Rather than focus on a direct increase in sales, the objective here is to grow a pre-qualified audience for the future. Like any investment, we’re building something that will (hopefully!) provide a positive return in time.
Imagine you need to promote an event or offer 2-months down the line, how much easier would that be if you’ve already got a sizeable audience in your back pocket? That’s what we’re getting at here.
Promoting Content, Not Products to a Cold Audience
The first point of call here is going to be promoting a base of content to a cold audience, and then using engagements with that content to create a remarketing list for future use. To get this moving, we’re going to get the following three items arranged:
A cold interest based audience of people we believe are going to be most interested in our content
A new custom audience for anyone who has interacted with the blog section of our site more than twice in the last 30 days
Ad creative to promote your content
When it comes to the website custom audience, I’ve found that refining the audience by frequency (i.e how many times someone has viewed a specific part of your site) means you’re picking out the best of your potential audience. The theory being, if someone has viewed your content more than twice in a specific period, they know the brand and appreciate what you’re doing.
Regarding ad copy, I have personally found carousel ads promoting multiple pieces of content work well. Of course, you should definitely test this out against a single image ad to see what works best for your audience.
Pre-Qualify via Video View Campaigns
Essentially, we’re adding in new step here, but the theory is the same – how can we use content to pre-qualify brand interest, and save that audience for future use?
The benefit with video campaigns is that they’re super cheap to run and every 3-second video view classifies as an entry onto a remarketing list. With video views of less that 0.5p you can see how quickly this can scale.
You have the option to build a list of anyone who has viewed the video (for at least three seconds) or people who have viewed 25%, 50%, 75%, 90% and 100% of your video – you have to make a call on what percentage of a full view determines genuine interest.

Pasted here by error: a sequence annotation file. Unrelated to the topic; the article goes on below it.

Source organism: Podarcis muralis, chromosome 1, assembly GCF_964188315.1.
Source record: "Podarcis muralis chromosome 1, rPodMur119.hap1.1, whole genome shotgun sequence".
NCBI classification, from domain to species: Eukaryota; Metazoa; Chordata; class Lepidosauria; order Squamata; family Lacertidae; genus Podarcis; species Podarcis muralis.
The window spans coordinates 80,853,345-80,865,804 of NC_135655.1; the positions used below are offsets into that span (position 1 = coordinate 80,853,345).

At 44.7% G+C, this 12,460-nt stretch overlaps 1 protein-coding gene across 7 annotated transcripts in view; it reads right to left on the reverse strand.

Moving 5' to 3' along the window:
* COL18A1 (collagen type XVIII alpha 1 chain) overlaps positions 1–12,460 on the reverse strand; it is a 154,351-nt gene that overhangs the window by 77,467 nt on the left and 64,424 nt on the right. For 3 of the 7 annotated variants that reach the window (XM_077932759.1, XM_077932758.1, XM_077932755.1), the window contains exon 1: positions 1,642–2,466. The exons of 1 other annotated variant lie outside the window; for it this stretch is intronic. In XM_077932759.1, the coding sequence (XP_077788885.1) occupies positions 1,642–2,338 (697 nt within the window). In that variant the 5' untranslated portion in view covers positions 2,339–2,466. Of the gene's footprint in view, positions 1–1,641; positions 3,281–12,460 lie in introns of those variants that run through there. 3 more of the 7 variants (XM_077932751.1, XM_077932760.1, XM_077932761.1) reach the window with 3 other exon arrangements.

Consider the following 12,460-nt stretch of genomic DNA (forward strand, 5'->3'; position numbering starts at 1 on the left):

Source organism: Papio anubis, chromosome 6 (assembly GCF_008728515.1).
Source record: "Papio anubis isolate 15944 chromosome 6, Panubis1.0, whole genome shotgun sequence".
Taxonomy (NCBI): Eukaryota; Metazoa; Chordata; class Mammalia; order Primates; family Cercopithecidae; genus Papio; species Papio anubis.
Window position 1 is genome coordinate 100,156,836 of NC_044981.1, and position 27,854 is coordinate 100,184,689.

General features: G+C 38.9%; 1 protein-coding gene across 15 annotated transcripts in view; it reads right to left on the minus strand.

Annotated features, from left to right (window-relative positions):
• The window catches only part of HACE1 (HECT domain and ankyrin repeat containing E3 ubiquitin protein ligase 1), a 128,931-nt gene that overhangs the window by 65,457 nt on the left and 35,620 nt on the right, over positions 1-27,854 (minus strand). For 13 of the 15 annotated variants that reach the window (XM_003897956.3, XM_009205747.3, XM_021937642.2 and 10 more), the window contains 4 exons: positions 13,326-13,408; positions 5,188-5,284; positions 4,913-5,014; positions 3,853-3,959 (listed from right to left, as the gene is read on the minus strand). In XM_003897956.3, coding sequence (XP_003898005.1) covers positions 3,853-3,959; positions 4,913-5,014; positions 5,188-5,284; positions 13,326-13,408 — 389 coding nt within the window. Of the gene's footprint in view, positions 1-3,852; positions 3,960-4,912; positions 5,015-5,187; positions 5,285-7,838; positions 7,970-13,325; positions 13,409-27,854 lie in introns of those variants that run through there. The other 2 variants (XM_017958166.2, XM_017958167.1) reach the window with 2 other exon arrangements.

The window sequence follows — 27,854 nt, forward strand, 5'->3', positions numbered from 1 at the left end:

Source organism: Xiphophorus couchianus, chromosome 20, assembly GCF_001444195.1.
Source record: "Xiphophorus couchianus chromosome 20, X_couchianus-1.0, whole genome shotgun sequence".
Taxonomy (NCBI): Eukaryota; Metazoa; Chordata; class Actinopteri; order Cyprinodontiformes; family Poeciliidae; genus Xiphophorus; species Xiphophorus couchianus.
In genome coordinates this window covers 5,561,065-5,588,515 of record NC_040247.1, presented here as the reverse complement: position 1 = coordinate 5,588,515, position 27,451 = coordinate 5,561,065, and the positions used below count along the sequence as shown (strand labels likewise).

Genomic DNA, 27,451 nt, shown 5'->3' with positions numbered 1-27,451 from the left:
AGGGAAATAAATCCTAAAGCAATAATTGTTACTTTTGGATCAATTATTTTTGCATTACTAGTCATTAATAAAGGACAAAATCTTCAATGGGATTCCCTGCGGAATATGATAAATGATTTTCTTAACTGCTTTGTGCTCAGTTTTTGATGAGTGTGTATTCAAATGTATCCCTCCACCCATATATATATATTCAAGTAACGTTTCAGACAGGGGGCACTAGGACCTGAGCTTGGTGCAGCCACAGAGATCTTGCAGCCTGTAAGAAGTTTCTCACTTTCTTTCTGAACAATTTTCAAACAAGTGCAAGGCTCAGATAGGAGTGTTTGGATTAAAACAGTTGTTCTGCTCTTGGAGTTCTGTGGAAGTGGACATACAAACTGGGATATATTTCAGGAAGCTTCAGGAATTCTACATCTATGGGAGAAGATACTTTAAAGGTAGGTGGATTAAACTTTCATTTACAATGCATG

Depending on how you want to structure your campaigns, you could use this tactic instead of promoting your blog content, or you could test a combination of sending people who have viewed your videos to your blog as a secondary stage of qualification. The key is to test and find out what works best for you.
Obviously the two objectives outlined in this post can be combined very effectively to create an ever-increasing funnel.
Email Sign-up Ads Followed by Content Nurturing
Unlike a direct sales campaign where you would follow up with leads as sales prospects, what we’re talking about here is running lead gen ads and then nurturing people through a program of content to a point at which they are warmed up to the brand.
Generally speaking, this process looks a bit like:
Run Lead Gen Ads – Either to a cold or pre-qualified audience
Send Auto-Response – Onboard with an overview of content and value adding information
Nurture – Keep the focus on content for the initial few weeks
Sell – Once ready, start gently introducing commercial offers
The above can be achieved easily using Zapier to connect your lead forms to your CRM or email software of choice.
It goes without saying that you’ll need a very high standard of content to make this happen. Right from the ‘hook’ you’re offering to convince someone to sign-up in the first place, through to the content you’re going to be sending out, whether this works or fails is determined by the content.
Hope this proves to be a useful overview of how I would approach a new campaign set up. Obviously there are a huge number of things to test and optimise, but as a starting point the above should be a good start.